The biggest concern in this new model is the payout structure and possible cannibalization of sales. If the amount of content is growing and the cost for unlimited play is decreasing, where does that leave the developer and publisher? We need models that put developer sustainability at the forefront, for example a fair minimum content engagement fee, thus removing the risk with Day One releases.
DJ: Will the number of indie game developers increase?
Weekers: The number of indie game developers has increased significantly over the past years, and will continue to do so, as new development tools have lowered the barrier for entry. With Itch.io having an open storefront for anyone to upload their game, and Steam only requiring a $100 fee, there are many ways for people to get their game out into the world. This has created an industry that only remains sustainable for developers who either team up with a publisher, get exclusivity with a platform and the accompanying bag of money to secure the game’s success, or have a proper marketing approach and execution from the start of development.
DJ: What strategies do indie developers need to adopt?
Weekers: Gamers now have access to a larger volume of games at a more affordable price, making it even harder for indie developers to stand out. After the significant time and financial investment in development, indie games can lose out on exposure due to blockbusters and AAA games taking the spotlight. It’s becoming harder for indie developers to garner media attention and build communities for their projects.
Developers need to align themselves with platforms that are committed to supporting their success. There needs to be assurances around Day One releases that remove the financial risk and create a mutually beneficial launch. If platform providers are invested in supporting creativity that brings innovation to their players, then developers will have more opportunity for success. Developers can also do this by finding the right publishing partner to really propel their hard work to the forefront.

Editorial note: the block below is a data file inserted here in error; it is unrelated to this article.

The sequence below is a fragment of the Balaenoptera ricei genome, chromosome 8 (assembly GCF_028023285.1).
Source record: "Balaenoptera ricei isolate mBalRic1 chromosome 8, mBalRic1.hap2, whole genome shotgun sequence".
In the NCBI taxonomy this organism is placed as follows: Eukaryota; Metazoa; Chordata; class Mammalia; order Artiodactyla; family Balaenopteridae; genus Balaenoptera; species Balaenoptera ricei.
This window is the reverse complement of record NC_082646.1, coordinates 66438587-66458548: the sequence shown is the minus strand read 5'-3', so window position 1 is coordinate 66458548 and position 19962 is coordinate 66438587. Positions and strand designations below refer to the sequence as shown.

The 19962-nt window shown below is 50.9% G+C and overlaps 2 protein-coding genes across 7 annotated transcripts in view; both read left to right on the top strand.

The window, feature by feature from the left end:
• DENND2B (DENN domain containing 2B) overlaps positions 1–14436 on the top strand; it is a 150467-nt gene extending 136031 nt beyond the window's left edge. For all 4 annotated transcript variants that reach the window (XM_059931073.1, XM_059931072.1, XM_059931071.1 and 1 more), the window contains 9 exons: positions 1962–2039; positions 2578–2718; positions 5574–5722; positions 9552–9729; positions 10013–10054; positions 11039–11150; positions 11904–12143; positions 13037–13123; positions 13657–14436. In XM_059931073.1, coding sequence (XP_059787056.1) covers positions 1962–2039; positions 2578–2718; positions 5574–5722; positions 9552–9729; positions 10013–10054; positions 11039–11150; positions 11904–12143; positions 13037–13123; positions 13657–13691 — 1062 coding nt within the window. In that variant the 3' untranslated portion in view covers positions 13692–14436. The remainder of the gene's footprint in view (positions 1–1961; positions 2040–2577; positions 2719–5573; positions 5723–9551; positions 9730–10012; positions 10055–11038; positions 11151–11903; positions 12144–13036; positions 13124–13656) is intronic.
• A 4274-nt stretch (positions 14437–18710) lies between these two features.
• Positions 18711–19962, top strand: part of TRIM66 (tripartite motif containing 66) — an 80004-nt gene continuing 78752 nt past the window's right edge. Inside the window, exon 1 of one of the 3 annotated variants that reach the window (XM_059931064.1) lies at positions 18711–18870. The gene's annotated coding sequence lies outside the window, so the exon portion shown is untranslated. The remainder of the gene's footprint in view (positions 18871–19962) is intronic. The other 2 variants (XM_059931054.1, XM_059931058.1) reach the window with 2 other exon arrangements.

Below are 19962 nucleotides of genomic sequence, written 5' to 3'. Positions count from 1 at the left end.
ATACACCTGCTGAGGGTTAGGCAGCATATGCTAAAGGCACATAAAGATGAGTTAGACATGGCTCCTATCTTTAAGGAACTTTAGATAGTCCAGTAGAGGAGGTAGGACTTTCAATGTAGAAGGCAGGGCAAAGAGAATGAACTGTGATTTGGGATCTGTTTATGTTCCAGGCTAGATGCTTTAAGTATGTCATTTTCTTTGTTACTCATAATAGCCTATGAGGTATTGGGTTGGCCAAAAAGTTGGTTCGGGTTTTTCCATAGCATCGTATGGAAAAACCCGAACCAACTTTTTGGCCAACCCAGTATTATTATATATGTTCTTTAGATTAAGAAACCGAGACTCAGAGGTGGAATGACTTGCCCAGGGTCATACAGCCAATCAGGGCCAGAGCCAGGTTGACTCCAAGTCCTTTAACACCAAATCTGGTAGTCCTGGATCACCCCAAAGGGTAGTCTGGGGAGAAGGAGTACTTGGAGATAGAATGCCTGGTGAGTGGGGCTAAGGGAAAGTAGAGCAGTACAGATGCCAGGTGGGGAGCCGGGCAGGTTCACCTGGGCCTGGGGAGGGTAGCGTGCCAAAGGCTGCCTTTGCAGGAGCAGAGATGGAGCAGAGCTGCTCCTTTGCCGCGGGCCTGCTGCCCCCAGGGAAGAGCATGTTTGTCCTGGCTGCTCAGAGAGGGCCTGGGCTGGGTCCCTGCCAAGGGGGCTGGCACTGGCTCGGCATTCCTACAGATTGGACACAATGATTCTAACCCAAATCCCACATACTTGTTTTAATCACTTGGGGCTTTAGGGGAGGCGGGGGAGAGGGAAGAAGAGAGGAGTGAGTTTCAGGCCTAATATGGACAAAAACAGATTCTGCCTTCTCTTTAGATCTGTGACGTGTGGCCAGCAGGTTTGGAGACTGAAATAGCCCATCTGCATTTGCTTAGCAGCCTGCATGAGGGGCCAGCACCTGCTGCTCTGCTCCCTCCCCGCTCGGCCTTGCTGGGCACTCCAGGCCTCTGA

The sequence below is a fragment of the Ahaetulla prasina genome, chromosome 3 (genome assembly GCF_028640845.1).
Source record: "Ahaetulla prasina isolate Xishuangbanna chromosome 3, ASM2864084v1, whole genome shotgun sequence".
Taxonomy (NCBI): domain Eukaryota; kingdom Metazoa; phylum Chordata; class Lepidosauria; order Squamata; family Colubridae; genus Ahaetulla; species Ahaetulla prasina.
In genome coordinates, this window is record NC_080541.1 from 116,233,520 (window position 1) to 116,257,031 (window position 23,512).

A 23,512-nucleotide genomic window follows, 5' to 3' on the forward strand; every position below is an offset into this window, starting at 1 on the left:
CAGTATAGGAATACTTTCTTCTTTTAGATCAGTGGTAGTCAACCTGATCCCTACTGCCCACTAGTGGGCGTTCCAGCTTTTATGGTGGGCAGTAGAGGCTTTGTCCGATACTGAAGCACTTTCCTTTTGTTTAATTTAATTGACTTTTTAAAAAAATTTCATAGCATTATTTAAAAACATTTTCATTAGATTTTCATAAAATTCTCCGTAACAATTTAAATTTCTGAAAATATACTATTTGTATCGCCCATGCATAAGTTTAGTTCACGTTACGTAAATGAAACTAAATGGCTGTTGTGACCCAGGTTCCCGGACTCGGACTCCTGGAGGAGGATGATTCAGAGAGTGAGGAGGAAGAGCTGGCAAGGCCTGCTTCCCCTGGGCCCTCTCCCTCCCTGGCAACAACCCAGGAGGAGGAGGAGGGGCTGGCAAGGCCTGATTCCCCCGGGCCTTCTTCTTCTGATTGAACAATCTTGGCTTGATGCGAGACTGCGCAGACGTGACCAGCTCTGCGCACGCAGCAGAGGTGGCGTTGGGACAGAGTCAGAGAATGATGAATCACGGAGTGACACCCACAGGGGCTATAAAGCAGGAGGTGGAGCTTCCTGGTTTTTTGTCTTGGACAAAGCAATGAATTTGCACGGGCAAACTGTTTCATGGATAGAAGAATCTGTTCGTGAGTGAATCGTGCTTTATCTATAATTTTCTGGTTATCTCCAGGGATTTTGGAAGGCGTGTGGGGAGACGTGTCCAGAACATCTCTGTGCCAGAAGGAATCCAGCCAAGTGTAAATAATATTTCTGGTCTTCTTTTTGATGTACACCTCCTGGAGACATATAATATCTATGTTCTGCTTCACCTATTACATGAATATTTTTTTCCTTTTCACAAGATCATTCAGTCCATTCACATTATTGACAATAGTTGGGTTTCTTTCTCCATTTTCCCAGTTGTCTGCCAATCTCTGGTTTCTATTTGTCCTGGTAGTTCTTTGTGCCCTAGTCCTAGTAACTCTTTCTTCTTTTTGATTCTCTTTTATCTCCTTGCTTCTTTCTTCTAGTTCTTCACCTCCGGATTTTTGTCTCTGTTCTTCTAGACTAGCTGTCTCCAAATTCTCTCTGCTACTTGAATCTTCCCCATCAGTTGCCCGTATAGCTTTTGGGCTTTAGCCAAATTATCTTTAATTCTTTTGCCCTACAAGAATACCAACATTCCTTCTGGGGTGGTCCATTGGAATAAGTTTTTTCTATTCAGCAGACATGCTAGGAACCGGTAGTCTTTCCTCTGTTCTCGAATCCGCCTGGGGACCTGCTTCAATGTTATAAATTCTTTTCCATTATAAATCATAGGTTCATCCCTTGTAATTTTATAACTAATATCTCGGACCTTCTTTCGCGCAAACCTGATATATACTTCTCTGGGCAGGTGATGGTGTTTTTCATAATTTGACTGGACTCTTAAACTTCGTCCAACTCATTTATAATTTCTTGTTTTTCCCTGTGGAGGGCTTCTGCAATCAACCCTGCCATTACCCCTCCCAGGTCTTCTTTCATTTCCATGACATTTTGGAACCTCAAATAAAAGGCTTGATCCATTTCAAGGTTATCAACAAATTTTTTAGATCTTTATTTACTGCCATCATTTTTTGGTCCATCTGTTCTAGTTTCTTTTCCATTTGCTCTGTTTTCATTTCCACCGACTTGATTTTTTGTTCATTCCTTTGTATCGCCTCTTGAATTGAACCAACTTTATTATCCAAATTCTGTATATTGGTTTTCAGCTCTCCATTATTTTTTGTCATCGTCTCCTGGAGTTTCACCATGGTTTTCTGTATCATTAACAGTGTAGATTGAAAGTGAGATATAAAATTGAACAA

DJ: What will the balance between original games and sequel games be like?
Commercial game development is set to become more important than creativity. Expect to see more spin-off games and sequels being launched next year rather than original games. We have already seen this trend over the last few years with movies (think the Marvel saga and Disney live-action remakes) and gaming looks set to follow.
Reiteration vs innovation is almost the new way to define AAA vs indie gaming. More so than ever before, expect that the new creativity is going to come out of the indie market not AAA.
DJ: Will the gaming experience become more interactive?
Weekers: The gaming industry in 2020 will rely on creating a community as a driving force more than ever. With in-game chat options, influencers, apps and forums, gamers have more channels to join a larger discussion. Social media and forums are connecting players to each other and the game, creating a deeper level of engagement. While ‘interactive’ leads most people to think about VR or AR options, with the big focus and opportunity available to create communities now this will be the true way that the gaming experience becomes more interactive.
Community is also becoming increasingly important in terms of marketing. It creates press beats and gets pre-sales and pre-interest ahead of launch. As consumers educate themselves on the new gaming marketplaces and buying options, the power of the people will ultimately drive a game’s success. Building communities is the way games will become hits and must-plays. It’s no easy feat but will be what companies strive for.